Where does one even begin a review about Lars Von Trier's film that was inspired by one his depressive episodes. Where would you begin? I guess first things first, this movie is ambitious as fuck, there's certainly no denying that. I haven't watched many Von Trier films if I'm being completely honest, though I've wanted to see Dancer in the Dark for a long time. While I certainly respect his style and approach towards filmmaking, his movie just generally haven't appealed to me that much. Don't know why. And this is coming from someone who enjoyed Antichrist, but his films have never caught my attention. It goes without saying that I think the guy is talented, but, again, his movies just haven't caught my attention. But, if I'm being completely honest, much like a lot of his films, this will cause a polarizing reactions. Some will find it to be an absolute masterpiece and others will find it to be a pretentious and infuriating piece of work. And I can see both sides of the equation. Like the first 8 minutes of the film are just slo-mo images set to classical music basically showing the ending of the film. Part of me gets the reasoning behind it, but part of me also feels that it was completely unnecessary. It doesn't add anything to the movie one way or the other. I wouldn't say the film is genius, but I can see how someone might feel that it was. I fall somewhere in the middle. Part of me hated this film, like the first part focusing on Justine's wedding. Not that the wedding itself and everything that happened wasn't relevant to where the film wanted to go, but a lot of parts of it feel more like self-serving as opposed something that is meant to help the overall narrative. Though, again, I do feel that it served a purpose. Justine, basically, during her wedding screws herself out of a job and out of her own marriage by fucking someone else on the golf course. You get to see how Justine's behavior goes up and down from depressed to happy to angry and then back to depressed again. She's clearly a woman who is not very stable mentally. Which leads us to the second part of the film, focusing more on Justine's sister, Claire, who's adjusting to life after Justine, who seems to have been in an institution after suffering a mental breakdown, moves in with her and her family. She's also growing increasingly worried that this planet, Melancholia, will collide with her due to some research she's been doing. Her husband reassures her that it's just gonna pass us by and leave. This is when the film really finds its focus, because, again, the wedding is relevant in showing the state of mind that Justine finds herself in, uncaring and indifferent to the fact that the world is pretty much about to end. The characterization is strong, but that is mostly helped by the fact that Kirsten Dunst and Charlotte Gainsbourg are both fantastic in their roles. Seriously fantastic. I think both Kirsten and Charlotte put in some of their best work, I really do believe that. Because of that, I do think the film does go to some interesting with its characters, particularly Kiefer Sutherland's character once he finally realizes that it's all over. The film is certainly not a happy one, that's for sure. Its outlook is pretty damn bleak, but, in spite of that, it's not really a movie that leaves you feeling down or depressed about the world when it's all over. Which is not an easy thing to achieve when the film deals with the literal end of the world due to another planet crashing into us. So that was, not necessarily impressive, but it was pretty interesting how they handled some pretty bleak themes without actually depressing the shit out of viewers. At least that's how I felt, maybe someone else saw it differently. Visually speaking, the film is very impressive, like just seeing Melancholia closing in on earth. It's pretty damn beautiful. In spite of the fact that the planet is gonna destroy everything, there's something beautiful about it all. So yea, all in all, I'd say I actually really enjoyed this movie in spite of all the flaws I felt it had with the wedding segment of the film. The second half more than makes up for that. It's not a movie that everyone will love, but I do think it's worth watching because of its characters, its storytelling and its style. It's gonna inspire debates between people who hate and love Lars Von Trier. And that's what art is really all about honestly.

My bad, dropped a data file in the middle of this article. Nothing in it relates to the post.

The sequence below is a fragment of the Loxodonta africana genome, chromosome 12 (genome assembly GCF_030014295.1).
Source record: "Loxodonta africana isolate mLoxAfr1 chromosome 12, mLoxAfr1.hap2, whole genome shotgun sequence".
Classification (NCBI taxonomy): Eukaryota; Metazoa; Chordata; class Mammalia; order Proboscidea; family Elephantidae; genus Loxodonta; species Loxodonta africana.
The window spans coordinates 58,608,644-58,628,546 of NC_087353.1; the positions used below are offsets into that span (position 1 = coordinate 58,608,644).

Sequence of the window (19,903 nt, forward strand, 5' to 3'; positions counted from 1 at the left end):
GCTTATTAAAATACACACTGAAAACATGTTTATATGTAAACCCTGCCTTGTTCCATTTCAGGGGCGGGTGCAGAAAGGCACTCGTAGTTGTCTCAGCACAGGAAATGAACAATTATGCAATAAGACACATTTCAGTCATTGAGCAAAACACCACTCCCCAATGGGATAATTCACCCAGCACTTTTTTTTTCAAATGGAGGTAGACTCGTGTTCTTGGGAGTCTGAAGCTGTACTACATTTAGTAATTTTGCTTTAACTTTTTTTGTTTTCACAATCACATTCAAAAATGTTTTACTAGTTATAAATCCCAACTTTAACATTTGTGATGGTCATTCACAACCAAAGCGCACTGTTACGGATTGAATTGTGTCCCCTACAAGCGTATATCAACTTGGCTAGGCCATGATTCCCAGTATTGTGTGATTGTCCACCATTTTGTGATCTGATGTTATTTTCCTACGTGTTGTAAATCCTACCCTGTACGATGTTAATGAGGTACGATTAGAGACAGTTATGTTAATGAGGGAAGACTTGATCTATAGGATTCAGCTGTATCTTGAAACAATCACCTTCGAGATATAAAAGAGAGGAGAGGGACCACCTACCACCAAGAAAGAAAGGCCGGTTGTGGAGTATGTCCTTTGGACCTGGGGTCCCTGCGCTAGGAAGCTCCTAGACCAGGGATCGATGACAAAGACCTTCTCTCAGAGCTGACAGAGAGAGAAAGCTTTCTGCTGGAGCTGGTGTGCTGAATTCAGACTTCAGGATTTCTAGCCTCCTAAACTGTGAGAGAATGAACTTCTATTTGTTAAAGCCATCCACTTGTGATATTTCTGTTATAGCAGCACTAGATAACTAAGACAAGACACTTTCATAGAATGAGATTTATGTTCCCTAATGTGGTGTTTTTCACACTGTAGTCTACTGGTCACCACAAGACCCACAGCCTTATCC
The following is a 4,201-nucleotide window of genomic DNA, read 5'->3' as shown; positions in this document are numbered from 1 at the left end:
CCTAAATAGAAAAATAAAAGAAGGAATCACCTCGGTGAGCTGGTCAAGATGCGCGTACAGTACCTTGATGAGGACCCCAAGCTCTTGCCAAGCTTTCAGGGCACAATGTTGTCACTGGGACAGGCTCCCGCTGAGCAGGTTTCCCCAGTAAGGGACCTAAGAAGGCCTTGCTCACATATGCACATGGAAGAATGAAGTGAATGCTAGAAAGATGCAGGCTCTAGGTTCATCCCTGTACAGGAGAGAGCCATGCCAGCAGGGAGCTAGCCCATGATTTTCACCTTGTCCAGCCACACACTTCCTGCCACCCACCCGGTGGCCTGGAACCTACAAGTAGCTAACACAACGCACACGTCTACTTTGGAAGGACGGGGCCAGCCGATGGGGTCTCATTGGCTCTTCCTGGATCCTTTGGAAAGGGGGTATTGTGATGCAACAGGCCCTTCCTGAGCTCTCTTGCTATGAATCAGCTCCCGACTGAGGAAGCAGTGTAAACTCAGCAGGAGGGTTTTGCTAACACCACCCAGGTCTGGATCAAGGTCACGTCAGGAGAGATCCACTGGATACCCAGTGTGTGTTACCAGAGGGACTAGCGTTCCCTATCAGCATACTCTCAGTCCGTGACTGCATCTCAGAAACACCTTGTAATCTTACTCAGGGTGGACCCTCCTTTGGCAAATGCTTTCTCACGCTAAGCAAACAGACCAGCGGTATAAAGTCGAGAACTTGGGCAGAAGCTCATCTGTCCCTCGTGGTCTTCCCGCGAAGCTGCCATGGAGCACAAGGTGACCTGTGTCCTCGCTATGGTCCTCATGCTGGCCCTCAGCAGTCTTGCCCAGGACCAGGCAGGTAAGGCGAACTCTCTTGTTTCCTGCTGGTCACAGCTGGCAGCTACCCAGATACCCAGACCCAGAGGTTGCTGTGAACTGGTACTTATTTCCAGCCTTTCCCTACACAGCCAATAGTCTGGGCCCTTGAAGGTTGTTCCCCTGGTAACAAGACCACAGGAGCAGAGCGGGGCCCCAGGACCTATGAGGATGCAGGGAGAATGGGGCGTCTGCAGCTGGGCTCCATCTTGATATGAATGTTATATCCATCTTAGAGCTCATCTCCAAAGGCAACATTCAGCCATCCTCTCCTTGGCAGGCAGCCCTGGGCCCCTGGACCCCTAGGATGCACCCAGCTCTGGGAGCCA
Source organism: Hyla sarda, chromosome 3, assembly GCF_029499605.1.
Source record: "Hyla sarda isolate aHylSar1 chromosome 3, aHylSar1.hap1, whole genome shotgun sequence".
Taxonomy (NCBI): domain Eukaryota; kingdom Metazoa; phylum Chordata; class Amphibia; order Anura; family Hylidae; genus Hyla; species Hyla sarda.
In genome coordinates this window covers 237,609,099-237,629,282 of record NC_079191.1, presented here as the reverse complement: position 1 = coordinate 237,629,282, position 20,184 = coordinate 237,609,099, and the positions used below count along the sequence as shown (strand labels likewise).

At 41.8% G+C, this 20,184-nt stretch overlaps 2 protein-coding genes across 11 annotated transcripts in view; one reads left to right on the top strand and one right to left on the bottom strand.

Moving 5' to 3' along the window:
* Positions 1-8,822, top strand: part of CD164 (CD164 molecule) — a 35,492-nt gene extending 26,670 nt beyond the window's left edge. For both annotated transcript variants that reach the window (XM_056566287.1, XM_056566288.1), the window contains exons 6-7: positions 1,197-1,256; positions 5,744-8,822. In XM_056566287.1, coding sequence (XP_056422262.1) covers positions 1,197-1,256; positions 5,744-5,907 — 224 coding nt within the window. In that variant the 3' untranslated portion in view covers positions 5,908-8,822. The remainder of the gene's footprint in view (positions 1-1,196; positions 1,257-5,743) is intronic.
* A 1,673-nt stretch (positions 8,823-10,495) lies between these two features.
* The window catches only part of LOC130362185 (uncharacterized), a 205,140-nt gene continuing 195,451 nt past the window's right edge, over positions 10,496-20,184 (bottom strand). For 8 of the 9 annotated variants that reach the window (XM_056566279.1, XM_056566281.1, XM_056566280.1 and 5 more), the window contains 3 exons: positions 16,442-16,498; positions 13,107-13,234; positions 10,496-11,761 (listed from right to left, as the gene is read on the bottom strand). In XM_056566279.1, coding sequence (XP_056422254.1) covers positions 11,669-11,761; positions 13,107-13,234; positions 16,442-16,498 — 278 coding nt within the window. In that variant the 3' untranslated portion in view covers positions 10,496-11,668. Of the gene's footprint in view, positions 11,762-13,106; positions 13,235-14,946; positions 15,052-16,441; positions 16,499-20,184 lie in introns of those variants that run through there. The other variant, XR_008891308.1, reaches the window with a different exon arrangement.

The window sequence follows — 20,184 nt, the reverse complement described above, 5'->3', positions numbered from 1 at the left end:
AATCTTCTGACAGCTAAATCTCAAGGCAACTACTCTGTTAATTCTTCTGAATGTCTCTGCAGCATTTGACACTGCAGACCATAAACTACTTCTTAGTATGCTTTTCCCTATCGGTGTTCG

½ September 10, 2016